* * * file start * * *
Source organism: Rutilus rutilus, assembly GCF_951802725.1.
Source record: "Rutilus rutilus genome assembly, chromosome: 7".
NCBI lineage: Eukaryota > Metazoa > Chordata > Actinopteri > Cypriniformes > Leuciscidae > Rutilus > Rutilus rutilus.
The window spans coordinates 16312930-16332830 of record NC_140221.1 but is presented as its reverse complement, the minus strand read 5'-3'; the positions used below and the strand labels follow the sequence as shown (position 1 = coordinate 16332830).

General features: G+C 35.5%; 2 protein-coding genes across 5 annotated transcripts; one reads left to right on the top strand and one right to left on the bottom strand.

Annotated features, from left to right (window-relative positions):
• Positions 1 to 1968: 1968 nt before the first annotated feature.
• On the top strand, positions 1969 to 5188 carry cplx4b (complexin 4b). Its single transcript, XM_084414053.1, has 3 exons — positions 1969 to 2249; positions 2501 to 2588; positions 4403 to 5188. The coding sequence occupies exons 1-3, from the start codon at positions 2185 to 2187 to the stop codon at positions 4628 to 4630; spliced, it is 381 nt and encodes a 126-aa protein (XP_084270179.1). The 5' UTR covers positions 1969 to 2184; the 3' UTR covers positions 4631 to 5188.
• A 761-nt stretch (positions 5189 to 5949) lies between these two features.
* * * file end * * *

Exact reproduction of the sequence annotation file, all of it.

Source organism: Rutilus rutilus, assembly GCF_951802725.1.
Source record: "Rutilus rutilus genome assembly, chromosome: 7".
NCBI lineage: Eukaryota > Metazoa > Chordata > Actinopteri > Cypriniformes > Leuciscidae > Rutilus > Rutilus rutilus.
The window spans coordinates 16312930-16332830 of record NC_140221.1 but is presented as its reverse complement, the minus strand read 5'-3'; the positions used below and the strand labels follow the sequence as shown (position 1 = coordinate 16332830).

General features: G+C 35.5%; 2 protein-coding genes across 5 annotated transcripts; one reads left to right on the top strand and one right to left on the bottom strand.

Annotated features, from left to right (window-relative positions):
• Positions 1 to 1968: 1968 nt before the first annotated feature.
• On the top strand, positions 1969 to 5188 carry cplx4b (complexin 4b). Its single transcript, XM_084414053.1, has 3 exons — positions 1969 to 2249; positions 2501 to 2588; positions 4403 to 5188. The coding sequence occupies exons 1-3, from the start codon at positions 2185 to 2187 to the stop codon at positions 4628 to 4630; spliced, it is 381 nt and encodes a 126-aa protein (XP_084270179.1). The 5' UTR covers positions 1969 to 2184; the 3' UTR covers positions 4631 to 5188.
• A 761-nt stretch (positions 5189 to 5949) lies between these two features.